The Scale of Global Modernisms

Wednesday, 09/13/17
494 Wurster Hall

“The Scale of Global Modernisms”
Harsha Ram
Associate Professor, Comparative Literature & Slavic Languages and Literatures
Wednesday, September 13, 12:00-1:30pm
Cal Design Lab, Wurster 494, Wurster Hall

Harsha Ram of the Department of Comparative Literature and the Department of Slavic Languages and Literatures will be presenting to the Colloquium a recently published article of his on literary modernism, comparative modernities and urban studies. The article is, in part, based on more than a decade of research on Tbilisi, formerly Tiflis, the colonial administrative center of Russian Transcaucasia until the revolutions of 1917 and the former and current capital of Georgia. It is related to City of Crossroads: Tiflis Modernism and the Russian-Georgian Enouncter, Ram’s soon-to-be-published account of the politics and poetics of crosscultural interaction between Russian and Georgian writers, poets and artists located in Tbilisi during the Russian revolution, and an account of the popular culture of the city, from street minstrelsy to the festive culture of the working classes, as it evolved during the colonial era.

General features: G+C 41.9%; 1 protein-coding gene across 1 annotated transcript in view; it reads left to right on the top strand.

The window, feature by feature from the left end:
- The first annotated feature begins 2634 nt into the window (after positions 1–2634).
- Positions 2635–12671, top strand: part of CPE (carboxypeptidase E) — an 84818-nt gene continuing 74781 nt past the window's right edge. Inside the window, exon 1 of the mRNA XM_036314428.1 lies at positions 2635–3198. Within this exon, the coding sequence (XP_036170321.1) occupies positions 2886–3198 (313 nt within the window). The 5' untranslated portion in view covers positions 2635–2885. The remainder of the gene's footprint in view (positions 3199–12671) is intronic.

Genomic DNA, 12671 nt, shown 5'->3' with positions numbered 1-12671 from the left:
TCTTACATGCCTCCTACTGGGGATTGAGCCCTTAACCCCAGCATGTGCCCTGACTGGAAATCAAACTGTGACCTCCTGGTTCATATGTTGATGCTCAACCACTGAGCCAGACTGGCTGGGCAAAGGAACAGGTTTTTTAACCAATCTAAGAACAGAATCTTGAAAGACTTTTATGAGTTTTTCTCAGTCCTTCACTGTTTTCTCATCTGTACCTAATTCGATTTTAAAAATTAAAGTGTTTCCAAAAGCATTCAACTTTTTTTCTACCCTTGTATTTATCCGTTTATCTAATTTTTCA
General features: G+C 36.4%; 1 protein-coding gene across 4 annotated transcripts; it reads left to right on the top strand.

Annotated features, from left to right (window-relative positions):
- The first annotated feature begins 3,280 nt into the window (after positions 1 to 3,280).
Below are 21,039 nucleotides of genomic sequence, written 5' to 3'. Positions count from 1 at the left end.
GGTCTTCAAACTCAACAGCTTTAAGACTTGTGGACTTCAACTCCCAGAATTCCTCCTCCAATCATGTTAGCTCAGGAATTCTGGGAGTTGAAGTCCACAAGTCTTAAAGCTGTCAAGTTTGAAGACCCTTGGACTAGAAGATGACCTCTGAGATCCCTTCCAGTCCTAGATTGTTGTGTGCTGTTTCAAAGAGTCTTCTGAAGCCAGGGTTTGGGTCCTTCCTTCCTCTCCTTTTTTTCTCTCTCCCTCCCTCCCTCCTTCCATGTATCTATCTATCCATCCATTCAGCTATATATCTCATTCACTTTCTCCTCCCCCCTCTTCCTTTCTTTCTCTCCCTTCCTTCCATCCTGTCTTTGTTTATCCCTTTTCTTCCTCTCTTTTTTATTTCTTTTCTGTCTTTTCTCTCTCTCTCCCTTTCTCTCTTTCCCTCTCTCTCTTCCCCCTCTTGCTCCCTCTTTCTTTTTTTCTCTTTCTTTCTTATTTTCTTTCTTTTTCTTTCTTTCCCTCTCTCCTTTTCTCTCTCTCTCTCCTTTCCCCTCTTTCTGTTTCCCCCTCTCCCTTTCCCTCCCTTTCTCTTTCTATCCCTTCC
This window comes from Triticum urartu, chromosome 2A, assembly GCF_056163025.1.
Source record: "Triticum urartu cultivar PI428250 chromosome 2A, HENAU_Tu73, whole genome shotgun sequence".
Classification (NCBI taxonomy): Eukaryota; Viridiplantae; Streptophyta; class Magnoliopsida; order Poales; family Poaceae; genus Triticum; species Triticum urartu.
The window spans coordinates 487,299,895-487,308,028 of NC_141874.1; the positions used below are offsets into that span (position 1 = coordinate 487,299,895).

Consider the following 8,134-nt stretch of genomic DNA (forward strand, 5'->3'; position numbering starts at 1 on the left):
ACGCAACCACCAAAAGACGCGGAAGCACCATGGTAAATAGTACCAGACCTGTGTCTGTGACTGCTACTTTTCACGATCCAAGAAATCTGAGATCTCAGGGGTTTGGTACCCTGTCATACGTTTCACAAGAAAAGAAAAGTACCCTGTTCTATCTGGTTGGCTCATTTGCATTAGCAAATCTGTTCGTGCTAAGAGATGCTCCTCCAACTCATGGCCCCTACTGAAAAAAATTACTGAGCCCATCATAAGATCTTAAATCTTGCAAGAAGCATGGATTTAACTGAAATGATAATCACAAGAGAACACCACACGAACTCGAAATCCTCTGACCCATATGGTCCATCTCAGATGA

Ram completed his undergraduate studies in Russian and Italian literatures in Australia and his doctoral degree in Comparative Literature at Yale University. He has been teaching at U.C. Berkeley since 1995. His interests include Russian and European romanticism and modernism, theories of world literature, East/West encounters, the cultural and political history of Russia-Eurasia, postcolonial studies, urban studies, and theories of nationalism, imperialism and cosmopolitanism.

In 2015, Ram taught a GUH graduate seminar with Mia Fuller entitled “World Literature and the Modern and Contemporary City.”